You come to terms with the sad reality of your decision. The only way down is the final Elder Scroll, and once you arrive on the surface, you’ll no longer have an Elder Scroll with which to save the world from apocalypse. You didn’t even rescue Wo’Mack. He’ll spend the rest of his days in the library, trapped far above his family below.

You know that once you return from the library, you’ll be back where you started before discovering your destiny as Turtleborn. You’ll have failed, and in two weeks, the wall dividing the realm of the living and the dead will have dissolved. At least you know how much longer the world will be around, and that idea certainly puts the act of mining beets each day in perspective.

You nod to Wo’Mack, shake the poor Khajiit’s hand, and use the Scroll.


Mike Kayatta is a contributing news writer for The Escapist and the author of John Gone. Paul Goodman is a loyal editorial assistant at The Escapist. Together, they fight crime.


“Turtleborn!” Splint exclaims as you walk through the door. “Have you truly returned? Is that–is that what I think it is beneath your arm?”

“It wasn’t easy,” you say, resting it on the ground near your feet.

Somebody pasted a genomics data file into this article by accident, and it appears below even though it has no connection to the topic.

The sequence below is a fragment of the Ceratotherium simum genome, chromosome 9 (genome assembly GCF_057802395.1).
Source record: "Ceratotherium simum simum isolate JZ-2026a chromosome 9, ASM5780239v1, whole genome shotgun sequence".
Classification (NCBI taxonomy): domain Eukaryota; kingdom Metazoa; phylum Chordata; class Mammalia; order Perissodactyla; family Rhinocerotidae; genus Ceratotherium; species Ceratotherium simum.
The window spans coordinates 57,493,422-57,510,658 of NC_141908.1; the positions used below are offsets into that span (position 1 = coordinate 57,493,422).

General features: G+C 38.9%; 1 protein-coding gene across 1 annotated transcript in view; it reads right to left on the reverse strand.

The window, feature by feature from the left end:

“You deserve a celebration, a banquet, three barrels of mead!” the man says happily.

“Well, alright! That sounds–“

“But there’s of course no time for any of that,” he finishes, his voice dropping to the grim tones of import you’re used to.

“No,” you cough. “Of course not.”

“We’ve had word that Dovahkiin travels to the Throat of the World to face Alduin,” he explains quickly. “The time to act is now if we’ve any hope of stopping him!”

“Then I must go!” you exclaim, lifting the Scroll into your arms. “There’s nary a moment to spare!”

“Wait,” Splint says. “You’ve more than proven yourself now, my child. Allow us to equip you as the true child of turtles that you are.” Two other Cleanshaven appear from the back room, each cradling an object in their arms.